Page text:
The portrayal of alcoholism in the novel is representative of the problem Native Americans have with the use of alcohol. Much of Sherman’s desire to explore and address the issue of alcoholism derives from his own experiences with alcohol in the reservation. When asked if he feels the need to address alcoholism as a Native American, he replied "the whole race is filled with alcoholics. For those Indians who try to pretend it's a stereotype, they're in deep, deep denial," and by addressing it that "with the social hope that by writing about it, maybe it'll help people get sober, and it has."[8]


The centerpiece of the novel is the friendship between Junior and Rowdy. In the first chapter, Junior says, "Rowdy might be the most important person in my life. Maybe more important than my family.[j] In the absence of his drunk, emotionally-distant father and eccentric mother, Junior finds solace in Rowdy. But as the novel progresses, Junior begins to make friends at Reardan High and learns just how crucial it is to build new relationships with different people, as they each serve an important role or function in his life.[k]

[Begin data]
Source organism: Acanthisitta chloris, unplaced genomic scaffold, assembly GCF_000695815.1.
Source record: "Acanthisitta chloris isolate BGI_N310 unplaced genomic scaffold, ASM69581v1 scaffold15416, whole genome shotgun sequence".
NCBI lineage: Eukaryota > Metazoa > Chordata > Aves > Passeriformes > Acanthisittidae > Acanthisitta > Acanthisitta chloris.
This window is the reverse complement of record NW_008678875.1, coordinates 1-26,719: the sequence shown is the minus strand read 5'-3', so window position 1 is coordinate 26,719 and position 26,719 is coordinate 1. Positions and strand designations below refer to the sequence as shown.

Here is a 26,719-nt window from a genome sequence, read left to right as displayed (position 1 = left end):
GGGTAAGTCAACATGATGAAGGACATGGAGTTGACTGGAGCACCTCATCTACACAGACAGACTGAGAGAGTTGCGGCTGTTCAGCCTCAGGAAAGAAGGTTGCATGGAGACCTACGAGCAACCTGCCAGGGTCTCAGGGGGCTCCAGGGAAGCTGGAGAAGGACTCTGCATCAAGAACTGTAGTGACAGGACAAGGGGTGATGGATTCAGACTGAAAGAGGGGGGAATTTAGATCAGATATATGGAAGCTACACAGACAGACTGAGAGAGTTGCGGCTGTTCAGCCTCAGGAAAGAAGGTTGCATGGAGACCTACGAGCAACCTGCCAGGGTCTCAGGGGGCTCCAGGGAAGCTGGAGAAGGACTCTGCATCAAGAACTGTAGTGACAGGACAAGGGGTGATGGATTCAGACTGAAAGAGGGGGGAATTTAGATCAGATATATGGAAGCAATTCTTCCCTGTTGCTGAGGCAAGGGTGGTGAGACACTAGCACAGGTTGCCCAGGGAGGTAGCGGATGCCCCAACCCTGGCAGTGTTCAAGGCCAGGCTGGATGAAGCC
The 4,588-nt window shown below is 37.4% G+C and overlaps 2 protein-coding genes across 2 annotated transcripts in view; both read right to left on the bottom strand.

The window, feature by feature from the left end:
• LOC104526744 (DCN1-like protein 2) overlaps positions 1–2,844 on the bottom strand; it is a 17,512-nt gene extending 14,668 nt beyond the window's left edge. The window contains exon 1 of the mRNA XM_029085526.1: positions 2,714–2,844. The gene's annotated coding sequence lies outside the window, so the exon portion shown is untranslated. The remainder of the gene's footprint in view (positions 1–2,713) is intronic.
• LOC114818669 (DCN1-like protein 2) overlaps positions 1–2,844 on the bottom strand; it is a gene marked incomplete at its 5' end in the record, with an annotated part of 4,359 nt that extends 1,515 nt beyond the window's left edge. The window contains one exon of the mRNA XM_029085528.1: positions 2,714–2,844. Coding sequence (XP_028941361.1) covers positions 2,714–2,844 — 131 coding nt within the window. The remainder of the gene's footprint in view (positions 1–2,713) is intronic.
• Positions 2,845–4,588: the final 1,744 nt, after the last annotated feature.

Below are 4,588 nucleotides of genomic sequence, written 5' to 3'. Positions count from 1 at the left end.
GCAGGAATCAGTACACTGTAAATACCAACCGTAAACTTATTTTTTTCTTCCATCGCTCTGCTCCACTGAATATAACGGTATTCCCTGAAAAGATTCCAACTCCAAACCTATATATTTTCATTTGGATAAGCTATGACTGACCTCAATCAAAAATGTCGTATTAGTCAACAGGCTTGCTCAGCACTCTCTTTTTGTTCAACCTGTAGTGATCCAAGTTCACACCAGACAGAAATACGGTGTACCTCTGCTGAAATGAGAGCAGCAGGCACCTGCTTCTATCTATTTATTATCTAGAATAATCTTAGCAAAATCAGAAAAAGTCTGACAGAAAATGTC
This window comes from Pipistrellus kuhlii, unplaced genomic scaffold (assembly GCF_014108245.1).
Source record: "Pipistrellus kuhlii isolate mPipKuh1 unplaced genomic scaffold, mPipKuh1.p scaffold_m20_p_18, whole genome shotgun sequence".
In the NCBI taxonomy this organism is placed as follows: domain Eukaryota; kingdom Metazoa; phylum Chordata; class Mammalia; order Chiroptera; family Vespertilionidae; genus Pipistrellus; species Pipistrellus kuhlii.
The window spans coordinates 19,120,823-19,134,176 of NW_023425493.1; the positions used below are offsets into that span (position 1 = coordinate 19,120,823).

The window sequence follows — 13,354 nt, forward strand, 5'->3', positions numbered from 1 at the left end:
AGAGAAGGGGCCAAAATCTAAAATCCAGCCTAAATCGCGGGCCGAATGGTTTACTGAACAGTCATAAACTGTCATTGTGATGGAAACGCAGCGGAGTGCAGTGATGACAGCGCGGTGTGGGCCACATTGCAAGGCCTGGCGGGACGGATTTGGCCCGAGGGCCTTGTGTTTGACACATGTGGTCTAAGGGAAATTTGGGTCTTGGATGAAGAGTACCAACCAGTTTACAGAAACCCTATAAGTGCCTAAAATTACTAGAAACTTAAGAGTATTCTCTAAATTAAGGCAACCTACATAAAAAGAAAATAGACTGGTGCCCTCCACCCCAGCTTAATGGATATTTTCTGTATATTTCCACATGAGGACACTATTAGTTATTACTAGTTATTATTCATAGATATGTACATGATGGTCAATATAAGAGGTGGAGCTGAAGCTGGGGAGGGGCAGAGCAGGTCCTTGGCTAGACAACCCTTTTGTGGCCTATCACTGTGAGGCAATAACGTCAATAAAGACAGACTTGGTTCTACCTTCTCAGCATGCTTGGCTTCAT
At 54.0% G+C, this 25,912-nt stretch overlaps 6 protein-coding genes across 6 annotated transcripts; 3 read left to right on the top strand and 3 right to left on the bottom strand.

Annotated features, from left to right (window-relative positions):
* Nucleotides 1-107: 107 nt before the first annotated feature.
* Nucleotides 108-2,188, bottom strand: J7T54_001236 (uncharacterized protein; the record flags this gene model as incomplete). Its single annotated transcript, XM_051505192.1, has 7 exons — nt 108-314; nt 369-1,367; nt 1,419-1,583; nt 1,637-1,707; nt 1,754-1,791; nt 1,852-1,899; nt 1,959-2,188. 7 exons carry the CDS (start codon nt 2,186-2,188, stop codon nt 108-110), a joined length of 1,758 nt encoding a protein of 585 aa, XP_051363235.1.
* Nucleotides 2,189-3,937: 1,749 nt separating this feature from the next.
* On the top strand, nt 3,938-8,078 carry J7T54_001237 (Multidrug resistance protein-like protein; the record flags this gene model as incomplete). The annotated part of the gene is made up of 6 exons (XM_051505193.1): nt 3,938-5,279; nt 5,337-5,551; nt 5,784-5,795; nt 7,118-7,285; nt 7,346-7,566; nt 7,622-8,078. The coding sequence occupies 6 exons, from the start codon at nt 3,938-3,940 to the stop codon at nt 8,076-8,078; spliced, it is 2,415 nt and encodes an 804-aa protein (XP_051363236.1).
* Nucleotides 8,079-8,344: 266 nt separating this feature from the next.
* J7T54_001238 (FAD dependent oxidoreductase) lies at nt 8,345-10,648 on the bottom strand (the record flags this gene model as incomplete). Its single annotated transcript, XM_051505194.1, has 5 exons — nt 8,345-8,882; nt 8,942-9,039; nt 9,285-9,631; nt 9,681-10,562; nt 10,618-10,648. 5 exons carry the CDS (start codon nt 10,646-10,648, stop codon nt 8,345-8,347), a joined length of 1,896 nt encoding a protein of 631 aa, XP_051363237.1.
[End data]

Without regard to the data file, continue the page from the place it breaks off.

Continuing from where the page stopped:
Writing and literature

Writing and literature play an important role in the lives of Junior, Rowdy, and Mary. Rowdy reads comics as a way to escape from his abusive, dysfunctional home: “He likes to pretend he lives in comic books.”[l] Similarly, Mary reads and writes romance novels in order to escape (and run away) from her reality. In contrast, Junior draws cartoons and writes because it makes him feel important and is his way of communicating with the world. Writing, drawing, and reading are activities that are cathartic to them and also function as coping mechanisms to make the dysfunction, violence, and abuse in their lives bearable.


Oscar is Junior's stray mutt, best friend, and "the only living thing he can depend on."[m] He is euthanized by Junior's father at the beginning of the novel because they are unable to afford to take him to a vet. Oscar is a symbol of the struggles and consequences of being poor. Junior's inability to aid his friend reminds him of his poverty and the poverty he believes he is destined to inherit.[n] However, Oscar's death is also a turning point for Junior as it acts as a catalyst for his change.


In the novel, basketball is a symbol of improvement. Before his arrival to Reardan, Junior was, by his own words, "a decent player."[o] While at Reardan, Junior improves because of the expectations set by his coach and teammates and becomes a valuable asset to the team. By the end of the novel, Junior believes he will be able to best Rowdy someday. The transformation Junior undergoes through the sport is a testament of his will-power and dedication to better himself.